We do not approve of the suggestion that the Devanagari script should become the common script for the whole country and for all languges. Of course, no one can object to the proposal which has been made by Smt Indira Gandhi that Devanagari may become an additional script for regional languages. If valuable books in regional languages are published in Devanagari script besides their own script, that will certainly be helpful.

We are not in favour of the Roman script as common script for the whole country.

Now that the majority of States have been organised on a linguistic basis, the question of linguistic minorities as well as religious minorities has assumed great importance. Defence of the rights of the minorities is essential for the development of democracy.

Permanent Minorities Commission

The Special Officer for Lingusitic Minorities under Section 350-B of the Constitution is at present only a reporting agency. He has no powers.

We are firmly of the view tht a permanent Minorities Commission should be set up armed with all requisite statutory authority.

We are in favour of a Code of Conduct for political parties.

We also strongly urge the formation of a body to continue the work of this Conference. It should not be a very big body.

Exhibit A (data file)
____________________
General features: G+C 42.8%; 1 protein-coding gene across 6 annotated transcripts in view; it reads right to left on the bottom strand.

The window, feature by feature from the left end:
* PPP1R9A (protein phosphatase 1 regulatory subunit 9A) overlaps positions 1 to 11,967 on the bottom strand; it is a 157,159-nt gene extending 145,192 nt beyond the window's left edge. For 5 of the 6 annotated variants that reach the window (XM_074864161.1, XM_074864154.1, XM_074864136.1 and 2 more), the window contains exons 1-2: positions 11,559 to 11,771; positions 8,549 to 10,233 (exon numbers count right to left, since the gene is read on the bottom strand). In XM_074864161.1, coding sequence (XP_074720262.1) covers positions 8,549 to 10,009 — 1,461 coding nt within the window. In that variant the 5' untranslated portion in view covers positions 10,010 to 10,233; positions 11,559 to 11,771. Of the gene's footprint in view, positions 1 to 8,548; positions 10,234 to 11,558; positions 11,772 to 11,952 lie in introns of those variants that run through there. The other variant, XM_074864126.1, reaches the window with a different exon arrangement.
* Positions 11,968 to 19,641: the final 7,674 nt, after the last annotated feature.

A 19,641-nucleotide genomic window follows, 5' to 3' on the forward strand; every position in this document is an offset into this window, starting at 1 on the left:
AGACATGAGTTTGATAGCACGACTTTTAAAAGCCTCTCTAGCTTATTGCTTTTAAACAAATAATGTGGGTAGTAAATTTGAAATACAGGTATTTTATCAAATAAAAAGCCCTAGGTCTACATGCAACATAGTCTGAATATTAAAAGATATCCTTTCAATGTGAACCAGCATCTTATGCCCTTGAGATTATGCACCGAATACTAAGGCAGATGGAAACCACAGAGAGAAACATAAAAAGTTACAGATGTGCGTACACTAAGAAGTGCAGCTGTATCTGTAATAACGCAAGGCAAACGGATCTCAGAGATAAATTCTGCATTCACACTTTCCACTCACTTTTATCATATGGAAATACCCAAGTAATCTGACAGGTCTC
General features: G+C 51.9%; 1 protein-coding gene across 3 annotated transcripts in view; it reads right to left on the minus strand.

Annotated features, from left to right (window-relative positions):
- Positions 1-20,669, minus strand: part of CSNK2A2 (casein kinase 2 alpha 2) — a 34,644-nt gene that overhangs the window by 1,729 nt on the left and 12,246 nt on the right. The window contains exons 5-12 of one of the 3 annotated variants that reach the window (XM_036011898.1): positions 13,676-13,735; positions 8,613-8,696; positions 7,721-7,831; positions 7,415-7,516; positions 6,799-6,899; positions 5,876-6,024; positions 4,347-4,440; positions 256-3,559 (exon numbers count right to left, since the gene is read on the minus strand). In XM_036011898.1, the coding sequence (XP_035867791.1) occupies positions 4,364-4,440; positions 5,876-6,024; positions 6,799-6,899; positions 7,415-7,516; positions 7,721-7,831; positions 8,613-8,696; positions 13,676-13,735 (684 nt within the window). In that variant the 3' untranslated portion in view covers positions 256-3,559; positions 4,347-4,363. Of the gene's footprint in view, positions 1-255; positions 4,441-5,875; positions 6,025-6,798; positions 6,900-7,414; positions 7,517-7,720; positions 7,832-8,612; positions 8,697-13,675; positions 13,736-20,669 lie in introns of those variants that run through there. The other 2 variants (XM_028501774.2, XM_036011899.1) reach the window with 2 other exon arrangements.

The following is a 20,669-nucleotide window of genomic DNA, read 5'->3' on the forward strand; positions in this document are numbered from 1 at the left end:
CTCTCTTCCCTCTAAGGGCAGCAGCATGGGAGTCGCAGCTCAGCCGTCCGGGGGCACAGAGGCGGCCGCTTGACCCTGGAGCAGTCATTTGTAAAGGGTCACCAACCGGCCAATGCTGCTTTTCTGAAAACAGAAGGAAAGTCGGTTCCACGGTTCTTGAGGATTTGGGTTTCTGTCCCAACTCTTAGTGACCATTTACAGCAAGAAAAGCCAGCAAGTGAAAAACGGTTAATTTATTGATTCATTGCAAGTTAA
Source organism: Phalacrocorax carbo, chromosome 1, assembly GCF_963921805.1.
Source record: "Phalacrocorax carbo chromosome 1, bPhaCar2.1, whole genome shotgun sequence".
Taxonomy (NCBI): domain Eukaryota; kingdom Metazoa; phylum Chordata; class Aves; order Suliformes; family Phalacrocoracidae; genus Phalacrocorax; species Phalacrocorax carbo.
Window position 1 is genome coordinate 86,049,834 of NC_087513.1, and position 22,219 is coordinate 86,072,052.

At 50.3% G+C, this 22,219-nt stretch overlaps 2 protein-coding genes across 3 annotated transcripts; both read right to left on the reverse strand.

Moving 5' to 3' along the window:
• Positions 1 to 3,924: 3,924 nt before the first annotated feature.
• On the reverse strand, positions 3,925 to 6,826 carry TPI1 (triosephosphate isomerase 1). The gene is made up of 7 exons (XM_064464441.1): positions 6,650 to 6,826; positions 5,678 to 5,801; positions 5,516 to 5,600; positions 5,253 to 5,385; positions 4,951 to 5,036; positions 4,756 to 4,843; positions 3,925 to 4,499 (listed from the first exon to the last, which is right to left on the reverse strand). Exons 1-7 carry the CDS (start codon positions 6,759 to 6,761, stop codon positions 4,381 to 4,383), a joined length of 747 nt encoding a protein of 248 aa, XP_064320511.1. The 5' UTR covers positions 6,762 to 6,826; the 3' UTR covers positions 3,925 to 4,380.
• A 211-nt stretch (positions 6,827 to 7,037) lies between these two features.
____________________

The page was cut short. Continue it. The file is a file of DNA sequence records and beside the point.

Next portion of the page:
Joint Mass Campaign Necessary

Finally, I would like to stress one point. In the period after the winning of national indepen-dence, the dominant tendency has been to rely exclusively on laws to remove such evils as untouchability, communalism and so on. Of course, laws are necessary.

But they are not enough especially if we bear in mind the deep roots that casteism and communalism have in our country and the way they pervade our social and political life. Many of the laws passed, like laws on untouchability, have remained on paper.

We all remember how in the days of the national movement, Gandhiji developed a nationwide campaign against untouchability. Such campaigns are not undertaken today. We feel that if secular parties come together and carry out united campaigns against evils like communalism and casteism, good results can be achieved.

We know there are deep political differences amongst secular parties on many questions. But we are of the view that despite these differences, we can unite on many issues in order to combat and defeat the forces of dark reaction which are trying to take our country backward and destroy all the precious heritage of our national movement.

We hope our deliberations will be fruitful and this Conference will constitute a major step towards national unification.

[Excerpts from the speech delivered by the CPI General Secretary at the National Integration Conference, New Delhi, September 29, 1961—published in New Age, October 8, 1961]